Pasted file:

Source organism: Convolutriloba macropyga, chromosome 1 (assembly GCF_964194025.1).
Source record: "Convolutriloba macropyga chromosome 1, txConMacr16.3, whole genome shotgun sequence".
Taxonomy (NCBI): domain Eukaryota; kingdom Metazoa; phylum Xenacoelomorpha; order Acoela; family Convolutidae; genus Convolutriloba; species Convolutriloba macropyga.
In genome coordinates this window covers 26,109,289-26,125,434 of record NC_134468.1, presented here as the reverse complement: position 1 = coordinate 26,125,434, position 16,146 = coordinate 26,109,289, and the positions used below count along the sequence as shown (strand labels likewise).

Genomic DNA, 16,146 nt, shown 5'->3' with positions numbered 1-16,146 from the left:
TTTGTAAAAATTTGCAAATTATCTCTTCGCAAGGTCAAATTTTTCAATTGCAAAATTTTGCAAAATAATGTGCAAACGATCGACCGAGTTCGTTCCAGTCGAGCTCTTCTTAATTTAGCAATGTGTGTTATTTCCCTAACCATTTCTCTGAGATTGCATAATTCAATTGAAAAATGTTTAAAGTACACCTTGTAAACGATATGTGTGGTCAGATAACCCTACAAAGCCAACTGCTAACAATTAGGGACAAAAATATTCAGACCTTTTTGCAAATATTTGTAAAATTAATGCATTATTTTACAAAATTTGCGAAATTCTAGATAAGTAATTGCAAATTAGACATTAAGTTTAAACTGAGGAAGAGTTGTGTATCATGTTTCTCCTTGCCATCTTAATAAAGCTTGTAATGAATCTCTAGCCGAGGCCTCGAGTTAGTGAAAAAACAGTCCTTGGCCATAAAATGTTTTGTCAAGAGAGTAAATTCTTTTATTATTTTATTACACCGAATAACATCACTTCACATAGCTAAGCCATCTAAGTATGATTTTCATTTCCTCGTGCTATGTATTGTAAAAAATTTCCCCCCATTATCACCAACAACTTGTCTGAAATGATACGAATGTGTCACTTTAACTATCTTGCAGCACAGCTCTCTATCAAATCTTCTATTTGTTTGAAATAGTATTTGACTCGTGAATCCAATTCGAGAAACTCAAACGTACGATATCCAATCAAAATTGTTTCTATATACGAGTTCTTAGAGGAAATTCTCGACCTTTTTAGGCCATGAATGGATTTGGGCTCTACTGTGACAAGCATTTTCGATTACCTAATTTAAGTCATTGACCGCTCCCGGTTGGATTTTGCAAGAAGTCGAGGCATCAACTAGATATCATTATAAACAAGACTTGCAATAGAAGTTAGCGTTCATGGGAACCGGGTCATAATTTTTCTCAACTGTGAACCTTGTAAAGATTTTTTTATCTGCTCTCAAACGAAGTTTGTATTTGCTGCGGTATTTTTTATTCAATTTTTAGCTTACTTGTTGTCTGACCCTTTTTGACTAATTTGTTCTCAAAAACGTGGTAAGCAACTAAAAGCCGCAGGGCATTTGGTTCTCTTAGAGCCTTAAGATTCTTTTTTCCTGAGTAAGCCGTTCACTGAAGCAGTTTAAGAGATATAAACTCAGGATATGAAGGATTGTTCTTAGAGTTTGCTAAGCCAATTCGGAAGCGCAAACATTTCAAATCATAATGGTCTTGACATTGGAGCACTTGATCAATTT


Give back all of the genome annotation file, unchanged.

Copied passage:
Source organism: Convolutriloba macropyga, chromosome 1 (assembly GCF_964194025.1).
Source record: "Convolutriloba macropyga chromosome 1, txConMacr16.3, whole genome shotgun sequence".
Taxonomy (NCBI): domain Eukaryota; kingdom Metazoa; phylum Xenacoelomorpha; order Acoela; family Convolutidae; genus Convolutriloba; species Convolutriloba macropyga.
In genome coordinates this window covers 26,109,289-26,125,434 of record NC_134468.1, presented here as the reverse complement: position 1 = coordinate 26,125,434, position 16,146 = coordinate 26,109,289, and the positions used below count along the sequence as shown (strand labels likewise).

Genomic DNA, 16,146 nt, shown 5'->3' with positions numbered 1-16,146 from the left:
TTTGTAAAAATTTGCAAATTATCTCTTCGCAAGGTCAAATTTTTCAATTGCAAAATTTTGCAAAATAATGTGCAAACGATCGACCGAGTTCGTTCCAGTCGAGCTCTTCTTAATTTAGCAATGTGTGTTATTTCCCTAACCATTTCTCTGAGATTGCATAATTCAATTGAAAAATGTTTAAAGTACACCTTGTAAACGATATGTGTGGTCAGATAACCCTACAAAGCCAACTGCTAACAATTAGGGACAAAAATATTCAGACCTTTTTGCAAATATTTGTAAAATTAATGCATTATTTTACAAAATTTGCGAAATTCTAGATAAGTAATTGCAAATTAGACATTAAGTTTAAACTGAGGAAGAGTTGTGTATCATGTTTCTCCTTGCCATCTTAATAAAGCTTGTAATGAATCTCTAGCCGAGGCCTCGAGTTAGTGAAAAAACAGTCCTTGGCCATAAAATGTTTTGTCAAGAGAGTAAATTCTTTTATTATTTTATTACACCGAATAACATCACTTCACATAGCTAAGCCATCTAAGTATGATTTTCATTTCCTCGTGCTATGTATTGTAAAAAATTTCCCCCCATTATCACCAACAACTTGTCTGAAATGATACGAATGTGTCACTTTAACTATCTTGCAGCACAGCTCTCTATCAAATCTTCTATTTGTTTGAAATAGTATTTGACTCGTGAATCCAATTCGAGAAACTCAAACGTACGATATCCAATCAAAATTGTTTCTATATACGAGTTCTTAGAGGAAATTCTCGACCTTTTTAGGCCATGAATGGATTTGGGCTCTACTGTGACAAGCATTTTCGATTACCTAATTTAAGTCATTGACCGCTCCCGGTTGGATTTTGCAAGAAGTCGAGGCATCAACTAGATATCATTATAAACAAGACTTGCAATAGAAGTTAGCGTTCATGGGAACCGGGTCATAATTTTTCTCAACTGTGAACCTTGTAAAGATTTTTTTATCTGCTCTCAAACGAAGTTTGTATTTGCTGCGGTATTTTTTATTCAATTTTTAGCTTACTTGTTGTCTGACCCTTTTTGACTAATTTGTTCTCAAAAACGTGGTAAGCAACTAAAAGCCGCAGGGCATTTGGTTCTCTTAGAGCCTTAAGATTCTTTTTTCCTGAGTAAGCCGTTCACTGAAGCAGTTTAAGAGATATAAACTCAGGATATGAAGGATTGTTCTTAGAGTTTGCTAAGCCAATTCGGAAGCGCAAACATTTCAAATCATAATGGTCTTGACATTGGAGCACTTGATCAATTT